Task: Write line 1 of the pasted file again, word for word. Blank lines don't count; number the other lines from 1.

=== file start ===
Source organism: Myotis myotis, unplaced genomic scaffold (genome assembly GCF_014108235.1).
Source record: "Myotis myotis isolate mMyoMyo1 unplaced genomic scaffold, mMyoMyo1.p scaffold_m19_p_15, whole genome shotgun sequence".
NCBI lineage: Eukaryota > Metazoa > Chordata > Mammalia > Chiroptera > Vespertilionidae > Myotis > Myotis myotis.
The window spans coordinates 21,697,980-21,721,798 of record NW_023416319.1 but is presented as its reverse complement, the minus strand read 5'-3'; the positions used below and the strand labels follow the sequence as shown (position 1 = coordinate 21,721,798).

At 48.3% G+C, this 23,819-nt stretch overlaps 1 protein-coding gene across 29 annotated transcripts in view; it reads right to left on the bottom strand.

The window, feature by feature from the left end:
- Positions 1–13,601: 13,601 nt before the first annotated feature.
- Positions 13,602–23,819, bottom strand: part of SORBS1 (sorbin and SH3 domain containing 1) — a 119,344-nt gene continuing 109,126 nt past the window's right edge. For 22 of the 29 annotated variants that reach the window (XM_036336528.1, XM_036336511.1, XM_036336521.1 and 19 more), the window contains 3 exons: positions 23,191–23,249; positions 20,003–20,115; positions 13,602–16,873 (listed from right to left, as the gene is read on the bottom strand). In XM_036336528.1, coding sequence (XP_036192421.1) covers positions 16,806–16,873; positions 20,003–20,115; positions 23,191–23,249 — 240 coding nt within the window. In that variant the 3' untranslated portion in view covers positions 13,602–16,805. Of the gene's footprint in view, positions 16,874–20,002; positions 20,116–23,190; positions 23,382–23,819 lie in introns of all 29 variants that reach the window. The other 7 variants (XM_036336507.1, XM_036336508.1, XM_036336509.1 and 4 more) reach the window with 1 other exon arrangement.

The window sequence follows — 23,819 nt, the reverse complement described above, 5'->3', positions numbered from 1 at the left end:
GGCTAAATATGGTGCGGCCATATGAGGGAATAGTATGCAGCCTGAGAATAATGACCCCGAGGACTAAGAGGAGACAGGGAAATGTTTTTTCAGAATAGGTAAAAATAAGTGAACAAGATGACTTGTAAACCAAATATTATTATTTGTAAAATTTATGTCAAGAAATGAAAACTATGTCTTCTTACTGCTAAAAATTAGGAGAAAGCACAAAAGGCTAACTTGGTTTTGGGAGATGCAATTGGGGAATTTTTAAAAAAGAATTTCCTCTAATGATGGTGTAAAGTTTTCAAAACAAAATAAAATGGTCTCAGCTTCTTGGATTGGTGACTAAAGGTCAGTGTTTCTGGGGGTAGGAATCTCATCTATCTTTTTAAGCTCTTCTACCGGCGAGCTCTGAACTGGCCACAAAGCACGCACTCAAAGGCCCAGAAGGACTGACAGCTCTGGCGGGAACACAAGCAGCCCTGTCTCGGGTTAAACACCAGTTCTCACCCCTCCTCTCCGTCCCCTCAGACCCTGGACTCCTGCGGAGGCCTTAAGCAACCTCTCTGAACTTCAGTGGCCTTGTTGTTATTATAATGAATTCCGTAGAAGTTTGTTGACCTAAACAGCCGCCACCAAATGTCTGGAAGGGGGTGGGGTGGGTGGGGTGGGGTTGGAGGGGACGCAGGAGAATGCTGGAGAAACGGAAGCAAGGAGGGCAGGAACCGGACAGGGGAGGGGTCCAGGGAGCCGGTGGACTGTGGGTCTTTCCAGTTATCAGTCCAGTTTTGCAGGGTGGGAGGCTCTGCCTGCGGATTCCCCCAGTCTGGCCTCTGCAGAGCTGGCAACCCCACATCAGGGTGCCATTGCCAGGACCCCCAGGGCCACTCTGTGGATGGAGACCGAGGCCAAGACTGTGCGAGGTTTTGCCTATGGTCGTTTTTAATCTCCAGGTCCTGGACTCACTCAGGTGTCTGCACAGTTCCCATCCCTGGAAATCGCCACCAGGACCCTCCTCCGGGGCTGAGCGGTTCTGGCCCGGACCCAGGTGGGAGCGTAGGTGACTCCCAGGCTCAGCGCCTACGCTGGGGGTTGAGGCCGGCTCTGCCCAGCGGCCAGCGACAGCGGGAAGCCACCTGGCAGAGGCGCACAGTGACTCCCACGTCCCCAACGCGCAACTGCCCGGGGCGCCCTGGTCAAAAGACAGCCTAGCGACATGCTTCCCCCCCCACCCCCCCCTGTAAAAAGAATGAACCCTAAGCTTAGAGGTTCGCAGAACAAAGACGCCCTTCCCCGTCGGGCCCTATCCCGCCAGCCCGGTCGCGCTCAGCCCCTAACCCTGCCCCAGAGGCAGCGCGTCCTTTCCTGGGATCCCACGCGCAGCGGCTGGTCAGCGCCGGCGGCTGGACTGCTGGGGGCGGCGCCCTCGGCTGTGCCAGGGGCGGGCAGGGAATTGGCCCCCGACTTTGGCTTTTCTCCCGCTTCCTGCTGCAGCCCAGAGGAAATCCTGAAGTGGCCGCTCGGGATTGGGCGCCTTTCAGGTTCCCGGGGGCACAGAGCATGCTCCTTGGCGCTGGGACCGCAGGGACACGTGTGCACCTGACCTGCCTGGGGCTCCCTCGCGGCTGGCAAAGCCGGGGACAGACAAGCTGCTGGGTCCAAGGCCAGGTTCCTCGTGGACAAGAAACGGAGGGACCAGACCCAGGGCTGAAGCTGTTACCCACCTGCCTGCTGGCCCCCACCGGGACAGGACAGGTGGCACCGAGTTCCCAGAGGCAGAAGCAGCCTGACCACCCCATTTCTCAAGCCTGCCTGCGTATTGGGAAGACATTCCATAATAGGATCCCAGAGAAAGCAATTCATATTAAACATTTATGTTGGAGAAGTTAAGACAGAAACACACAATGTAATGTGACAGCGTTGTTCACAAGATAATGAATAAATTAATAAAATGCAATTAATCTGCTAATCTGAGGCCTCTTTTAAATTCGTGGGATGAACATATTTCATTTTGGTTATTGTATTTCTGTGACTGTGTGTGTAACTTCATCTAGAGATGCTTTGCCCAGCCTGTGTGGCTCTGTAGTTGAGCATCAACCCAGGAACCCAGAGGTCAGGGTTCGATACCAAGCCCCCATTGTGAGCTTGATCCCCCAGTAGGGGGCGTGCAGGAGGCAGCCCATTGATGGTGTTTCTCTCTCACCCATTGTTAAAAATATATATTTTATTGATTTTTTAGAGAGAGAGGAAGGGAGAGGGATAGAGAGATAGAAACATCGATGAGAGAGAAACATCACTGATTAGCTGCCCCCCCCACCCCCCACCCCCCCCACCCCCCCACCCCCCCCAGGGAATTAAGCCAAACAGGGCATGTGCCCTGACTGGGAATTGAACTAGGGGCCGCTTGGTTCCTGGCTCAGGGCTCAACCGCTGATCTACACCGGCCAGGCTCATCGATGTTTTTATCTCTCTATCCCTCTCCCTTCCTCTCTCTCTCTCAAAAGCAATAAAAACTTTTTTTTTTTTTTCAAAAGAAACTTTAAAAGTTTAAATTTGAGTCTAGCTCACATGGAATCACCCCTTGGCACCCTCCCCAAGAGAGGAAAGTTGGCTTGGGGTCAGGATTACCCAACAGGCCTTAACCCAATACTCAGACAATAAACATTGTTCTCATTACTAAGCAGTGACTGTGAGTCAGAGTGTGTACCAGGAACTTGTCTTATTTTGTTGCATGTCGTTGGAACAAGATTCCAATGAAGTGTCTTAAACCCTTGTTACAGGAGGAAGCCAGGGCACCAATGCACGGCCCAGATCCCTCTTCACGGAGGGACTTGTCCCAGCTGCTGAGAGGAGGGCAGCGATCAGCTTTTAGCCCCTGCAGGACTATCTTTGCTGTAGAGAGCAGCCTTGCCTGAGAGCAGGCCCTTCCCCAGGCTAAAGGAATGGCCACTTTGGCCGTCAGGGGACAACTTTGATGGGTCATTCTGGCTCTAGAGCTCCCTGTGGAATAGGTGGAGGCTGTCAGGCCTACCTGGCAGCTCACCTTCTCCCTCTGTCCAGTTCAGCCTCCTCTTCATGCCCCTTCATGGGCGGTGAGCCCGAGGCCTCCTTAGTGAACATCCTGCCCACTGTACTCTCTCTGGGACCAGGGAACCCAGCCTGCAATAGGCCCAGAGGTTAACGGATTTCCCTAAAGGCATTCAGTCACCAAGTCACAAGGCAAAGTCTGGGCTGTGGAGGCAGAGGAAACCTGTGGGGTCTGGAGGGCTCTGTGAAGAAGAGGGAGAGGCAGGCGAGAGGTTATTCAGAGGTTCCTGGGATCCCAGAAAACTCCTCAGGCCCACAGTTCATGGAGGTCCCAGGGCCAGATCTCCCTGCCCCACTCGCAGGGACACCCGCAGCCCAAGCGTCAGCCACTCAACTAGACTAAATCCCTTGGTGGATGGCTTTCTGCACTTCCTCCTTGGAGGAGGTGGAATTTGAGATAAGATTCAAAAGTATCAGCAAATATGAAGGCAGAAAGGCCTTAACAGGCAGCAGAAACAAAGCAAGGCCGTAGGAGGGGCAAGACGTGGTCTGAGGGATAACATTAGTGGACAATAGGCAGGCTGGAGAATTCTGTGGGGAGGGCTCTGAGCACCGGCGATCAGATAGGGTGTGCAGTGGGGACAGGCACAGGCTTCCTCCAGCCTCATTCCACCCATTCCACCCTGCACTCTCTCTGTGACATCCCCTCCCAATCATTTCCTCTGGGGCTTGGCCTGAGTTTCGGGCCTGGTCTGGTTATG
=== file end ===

Source organism: Myotis myotis, unplaced genomic scaffold (genome assembly GCF_014108235.1).